It is always hilarious when people rail against free will, who are especially flummoxed that Common Man believes in free will, and say “If only people realized their choices weren’t free, they would make better choices.”
The fallacy is usually buried in a long string of propositions, the length of which causes one to forget where one began, which is the premise “actions aren’t free.” Yet if that’s true, then nothing matters, and no choices can ever be made, right or wrong. Indeed, there is no right or wrong: there is nothing. Even your desire that this should not be so is nothing.
Yet these fans of science still believe that better choices would be made if folks knew they couldn’t make choices, and that all was absent of free will.
This silly argument is not limited to our progressive pals. It’s seen on the right (the Wrong Right), too. Z-man, God bless him, is a frequent proponent. He says “The concept of free will has been essential to Western thought since the Greeks and it is an essential element of Christianity.” True enough, but, Zed, it is essential everywhere if it is true. Which it is.
Not so, he claims. Free will is a “myth” (he uses the word as a synonym for false, as unfortunately many do) because the choices people make are “so easily predicted by behavioral genetics.” As evidence for this, he points us to somebody called Jayman (this makes me B-man, I suppose). “No, You Don’t Have Free Will, and This is Why” insists J. He opens with this bit of hilarity:
Slate recently featured an article written by Roy F. Baumeister, Do You Really Have Free Will? In it, he claims that human do indeed have free will, something that regular readers will know that I have emphatically argued against.
Why, dude. If people don’t have free will, then there is no reason to argue, emphatically or like a lady, that they don’t. People can’t make better choices if they can’t make choices.
Anyway, Jayman quotes statistics showing “all human behavioral traits are heritable”. By heritable, he does not mean necessarily passed on, but merely sometimes in certain measure passed on, where most measurements of behaviors are all forced quantifications of the unquantifiable. Jayman appears to take weak correlation as complete causation.
It is true and was always obvious until yesterday different races have different distributions of proclivities and behavior, and that some of these differences are biological, i.e. innate. Thus that race of folks who have different spleens (“the Bajau takes free diving to the extreme, staying underwater for as long as 13 minutes at depths of around 200 feet”) will react differently on average than, say, Arabs to being tossed into the drink. But this does not eliminate free will. The words used when finding oneself dunked are still freely chosen from a conditional subset of words. So free will is conditional, but so what? Most things are conditional, including cause, probability, and the rightness or wrongness of many acts. That right and wrong are sometimes conditional does not mean there is no right and wrong. There is an infinite gap between conditional and determined.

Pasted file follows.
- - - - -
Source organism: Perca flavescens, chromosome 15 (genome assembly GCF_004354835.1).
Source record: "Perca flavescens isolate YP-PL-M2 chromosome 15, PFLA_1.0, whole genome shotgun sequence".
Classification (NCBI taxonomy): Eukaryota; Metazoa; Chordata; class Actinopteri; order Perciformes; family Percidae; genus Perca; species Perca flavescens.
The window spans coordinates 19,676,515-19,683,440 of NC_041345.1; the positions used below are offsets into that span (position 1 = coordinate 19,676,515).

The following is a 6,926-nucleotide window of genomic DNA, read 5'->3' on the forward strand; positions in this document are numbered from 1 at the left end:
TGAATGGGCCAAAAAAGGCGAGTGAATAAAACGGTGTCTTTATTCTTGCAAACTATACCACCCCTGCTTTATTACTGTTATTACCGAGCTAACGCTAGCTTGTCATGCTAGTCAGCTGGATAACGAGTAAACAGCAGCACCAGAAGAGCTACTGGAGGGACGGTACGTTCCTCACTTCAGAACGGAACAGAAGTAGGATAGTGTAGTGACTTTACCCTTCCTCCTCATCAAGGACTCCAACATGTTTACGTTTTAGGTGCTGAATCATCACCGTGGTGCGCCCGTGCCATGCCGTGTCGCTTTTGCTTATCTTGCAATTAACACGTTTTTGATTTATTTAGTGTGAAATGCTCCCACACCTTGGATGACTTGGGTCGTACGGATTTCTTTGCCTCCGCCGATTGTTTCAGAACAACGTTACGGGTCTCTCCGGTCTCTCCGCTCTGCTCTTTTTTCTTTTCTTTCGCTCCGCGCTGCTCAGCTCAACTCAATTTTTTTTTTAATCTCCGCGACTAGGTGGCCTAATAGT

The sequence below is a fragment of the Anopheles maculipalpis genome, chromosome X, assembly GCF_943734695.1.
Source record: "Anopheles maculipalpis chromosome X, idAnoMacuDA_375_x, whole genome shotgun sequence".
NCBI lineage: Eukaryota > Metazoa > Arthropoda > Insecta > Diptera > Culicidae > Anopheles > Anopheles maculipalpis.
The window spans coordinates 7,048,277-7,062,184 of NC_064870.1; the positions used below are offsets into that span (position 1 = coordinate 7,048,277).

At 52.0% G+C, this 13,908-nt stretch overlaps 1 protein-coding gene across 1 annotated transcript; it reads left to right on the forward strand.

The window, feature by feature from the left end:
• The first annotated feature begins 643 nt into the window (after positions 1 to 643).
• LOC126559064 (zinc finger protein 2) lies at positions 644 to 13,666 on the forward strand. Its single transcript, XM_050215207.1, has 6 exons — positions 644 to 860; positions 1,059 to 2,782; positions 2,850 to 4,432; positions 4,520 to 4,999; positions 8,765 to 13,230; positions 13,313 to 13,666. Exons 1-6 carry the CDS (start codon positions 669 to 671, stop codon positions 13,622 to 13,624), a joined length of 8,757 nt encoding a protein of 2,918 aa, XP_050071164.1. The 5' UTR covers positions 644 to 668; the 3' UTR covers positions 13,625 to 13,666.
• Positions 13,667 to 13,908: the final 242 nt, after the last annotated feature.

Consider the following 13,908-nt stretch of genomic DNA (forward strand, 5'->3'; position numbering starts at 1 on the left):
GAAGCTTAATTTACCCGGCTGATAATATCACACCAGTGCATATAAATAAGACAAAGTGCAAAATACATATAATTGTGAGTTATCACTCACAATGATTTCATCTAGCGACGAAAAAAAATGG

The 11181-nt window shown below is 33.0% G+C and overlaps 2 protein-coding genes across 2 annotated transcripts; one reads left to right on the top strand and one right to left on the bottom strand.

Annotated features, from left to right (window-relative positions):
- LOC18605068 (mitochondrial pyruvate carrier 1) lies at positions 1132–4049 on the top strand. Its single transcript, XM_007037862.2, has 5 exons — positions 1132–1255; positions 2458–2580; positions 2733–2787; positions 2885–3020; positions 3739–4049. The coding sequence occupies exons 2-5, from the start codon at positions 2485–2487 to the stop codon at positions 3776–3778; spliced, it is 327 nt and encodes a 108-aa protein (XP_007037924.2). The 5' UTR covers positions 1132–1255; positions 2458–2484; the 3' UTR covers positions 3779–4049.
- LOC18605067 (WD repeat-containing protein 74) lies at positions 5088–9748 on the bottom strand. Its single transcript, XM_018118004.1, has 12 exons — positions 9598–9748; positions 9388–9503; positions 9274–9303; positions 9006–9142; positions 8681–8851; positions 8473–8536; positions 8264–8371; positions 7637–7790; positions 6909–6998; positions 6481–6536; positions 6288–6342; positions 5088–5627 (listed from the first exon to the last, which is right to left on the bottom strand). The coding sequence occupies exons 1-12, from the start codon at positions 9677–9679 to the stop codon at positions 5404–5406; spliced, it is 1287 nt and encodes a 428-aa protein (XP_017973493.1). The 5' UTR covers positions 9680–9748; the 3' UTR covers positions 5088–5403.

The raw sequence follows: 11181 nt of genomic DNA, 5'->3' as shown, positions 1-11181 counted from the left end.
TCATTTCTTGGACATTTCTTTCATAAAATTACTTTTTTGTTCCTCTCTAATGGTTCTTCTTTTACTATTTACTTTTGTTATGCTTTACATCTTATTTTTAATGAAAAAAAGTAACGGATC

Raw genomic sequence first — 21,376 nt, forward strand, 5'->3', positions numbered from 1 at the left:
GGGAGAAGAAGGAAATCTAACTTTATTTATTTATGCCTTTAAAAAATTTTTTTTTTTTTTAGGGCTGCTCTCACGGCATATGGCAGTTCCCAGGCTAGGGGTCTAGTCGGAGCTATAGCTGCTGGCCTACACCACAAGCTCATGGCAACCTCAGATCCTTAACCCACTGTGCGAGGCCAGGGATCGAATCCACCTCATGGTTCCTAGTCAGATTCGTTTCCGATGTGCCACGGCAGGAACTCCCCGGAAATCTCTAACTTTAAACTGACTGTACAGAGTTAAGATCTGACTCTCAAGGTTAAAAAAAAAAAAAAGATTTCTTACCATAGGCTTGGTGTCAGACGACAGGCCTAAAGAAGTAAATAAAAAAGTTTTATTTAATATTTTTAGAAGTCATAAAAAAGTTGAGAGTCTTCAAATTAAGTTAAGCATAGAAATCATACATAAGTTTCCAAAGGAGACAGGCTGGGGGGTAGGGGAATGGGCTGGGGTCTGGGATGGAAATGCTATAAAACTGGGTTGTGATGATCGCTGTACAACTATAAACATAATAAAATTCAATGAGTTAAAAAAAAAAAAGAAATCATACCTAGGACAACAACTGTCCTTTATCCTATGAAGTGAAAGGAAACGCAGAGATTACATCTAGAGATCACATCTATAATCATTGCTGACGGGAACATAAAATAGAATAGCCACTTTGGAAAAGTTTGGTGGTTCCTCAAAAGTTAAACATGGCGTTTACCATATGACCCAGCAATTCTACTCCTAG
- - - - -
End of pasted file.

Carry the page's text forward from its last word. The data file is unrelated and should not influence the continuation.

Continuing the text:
Now most of our bodily activities are given over to automation, including those activities, like walking, where robust and active free will was initially necessary to learn the activities. Where next do you place your foot? At first we think hard about it, but eventually not at all. Eventually there is no free will in each step. But you may, at any moment, decide to take a skip instead of a step. The potential for free will is always there.
If you decided to model, using the latest deep-learning neural net massively parallel AI, to predict with near certainty that, on a walk, after I take a step with my left foot I then will take a step with my right, and vice versa, you have not proved the absence of free will. Nor would you have disproved free will if you hooked an fMRI to me while walking and asked “When did you choose to use your right foot?”
The fMRI would (more or less) show that part of the talking automation taking place in the brain, where to choice might seem to come after the “decision”. But this is because this is not a real instance of free will. You have to expend real mental effort to overcome the automation. You’re not really making a choice of step, even though the experimenter put the act in those terms. You might even try and stutter steps, which is a free act of will, but then you have given over to the automation the orders “Stutter steps”, and again you’re not quite exactly making precise choices of each stuttered step. But you did use free will to start the process. The fMRI would not capture any of this.
Same kind of thing happens when you learn a video game. At first you carefully and freely plan which button to press, but after a while automation takes over. A good thing, too, for it frees the mind to think of other things. Like strategy.
This puts into proper context articles like “Decoding the contents and strength of imagery before volitional engagement” by Roger Koenig-Robert and Joel Pearson in Nature: Scientific Reports. They hooked a small group of folks to a video game asking them, in a horribly convoluted process (see Fig. 1), to press a button indicating a choice of what kind of interleaved stripes would appear on a screen. The people practiced, like in a video game, until they got good at it.
A model based on fMRI images was able to predict “choices” made at that game to a good but imperfect degree. The fMRI did not measure, and couldn’t, the process whereby the participants told the automation to do its thing. Free will was not disproven.
You may predict with even greater certainty what your wife will say when you forget to do the task assigned to you for the umpteenth time. But this does not mean your wife does not have free will. No, in order to prove the lack of free will, you need to demonstrate without error the causes of every action. And that will never be possible.